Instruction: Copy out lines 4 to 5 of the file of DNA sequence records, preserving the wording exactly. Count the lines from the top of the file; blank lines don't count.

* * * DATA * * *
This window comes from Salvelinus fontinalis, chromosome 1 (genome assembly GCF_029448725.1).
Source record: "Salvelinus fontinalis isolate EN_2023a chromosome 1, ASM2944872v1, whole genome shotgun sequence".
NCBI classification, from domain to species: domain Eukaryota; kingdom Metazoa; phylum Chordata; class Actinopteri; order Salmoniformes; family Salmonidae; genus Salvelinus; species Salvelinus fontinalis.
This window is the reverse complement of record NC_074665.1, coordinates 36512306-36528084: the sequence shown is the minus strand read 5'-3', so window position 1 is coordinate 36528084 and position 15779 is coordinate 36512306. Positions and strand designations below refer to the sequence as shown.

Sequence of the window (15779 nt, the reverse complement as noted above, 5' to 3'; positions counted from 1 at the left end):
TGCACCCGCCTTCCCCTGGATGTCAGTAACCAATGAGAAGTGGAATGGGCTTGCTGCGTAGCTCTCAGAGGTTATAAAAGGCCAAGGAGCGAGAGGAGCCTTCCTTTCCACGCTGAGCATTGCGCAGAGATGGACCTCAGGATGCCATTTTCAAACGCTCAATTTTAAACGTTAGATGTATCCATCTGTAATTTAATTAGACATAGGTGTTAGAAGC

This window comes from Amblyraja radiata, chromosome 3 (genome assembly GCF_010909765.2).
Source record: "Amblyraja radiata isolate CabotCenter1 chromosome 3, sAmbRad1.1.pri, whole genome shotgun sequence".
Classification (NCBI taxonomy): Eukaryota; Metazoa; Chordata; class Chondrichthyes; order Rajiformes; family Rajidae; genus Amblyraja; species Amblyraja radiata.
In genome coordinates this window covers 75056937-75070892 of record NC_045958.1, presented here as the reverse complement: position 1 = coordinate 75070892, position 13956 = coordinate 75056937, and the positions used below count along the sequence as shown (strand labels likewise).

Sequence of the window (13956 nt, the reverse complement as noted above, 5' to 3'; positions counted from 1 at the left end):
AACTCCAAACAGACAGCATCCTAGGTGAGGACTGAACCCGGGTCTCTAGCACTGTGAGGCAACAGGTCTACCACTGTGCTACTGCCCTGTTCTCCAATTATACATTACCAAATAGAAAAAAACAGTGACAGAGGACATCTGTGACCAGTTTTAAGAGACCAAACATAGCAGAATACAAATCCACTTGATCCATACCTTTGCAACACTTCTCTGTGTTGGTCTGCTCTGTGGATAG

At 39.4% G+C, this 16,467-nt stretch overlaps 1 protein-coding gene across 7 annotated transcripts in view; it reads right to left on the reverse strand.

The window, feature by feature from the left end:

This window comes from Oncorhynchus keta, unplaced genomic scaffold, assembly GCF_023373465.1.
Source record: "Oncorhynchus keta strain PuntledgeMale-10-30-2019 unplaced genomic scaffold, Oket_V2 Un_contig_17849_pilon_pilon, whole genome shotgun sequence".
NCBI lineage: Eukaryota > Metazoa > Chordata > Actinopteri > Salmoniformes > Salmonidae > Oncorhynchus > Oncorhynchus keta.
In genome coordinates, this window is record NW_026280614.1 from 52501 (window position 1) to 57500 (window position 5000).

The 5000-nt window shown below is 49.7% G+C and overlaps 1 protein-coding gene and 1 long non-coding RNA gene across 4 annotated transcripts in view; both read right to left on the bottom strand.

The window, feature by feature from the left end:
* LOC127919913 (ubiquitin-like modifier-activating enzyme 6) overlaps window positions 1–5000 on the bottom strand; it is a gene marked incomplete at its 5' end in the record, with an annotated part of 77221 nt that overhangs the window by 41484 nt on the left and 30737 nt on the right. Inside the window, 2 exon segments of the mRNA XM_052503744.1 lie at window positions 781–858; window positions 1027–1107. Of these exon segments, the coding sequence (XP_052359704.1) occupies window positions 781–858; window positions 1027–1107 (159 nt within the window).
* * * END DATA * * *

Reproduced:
This window is the reverse complement of record NC_074665.1, coordinates 36512306-36528084: the sequence shown is the minus strand read 5'-3', so window position 1 is coordinate 36528084 and position 15779 is coordinate 36512306. Positions and strand designations below refer to the sequence as shown.

Sequence of the window (15779 nt, the reverse complement as noted above, 5' to 3'; positions counted from 1 at the left end):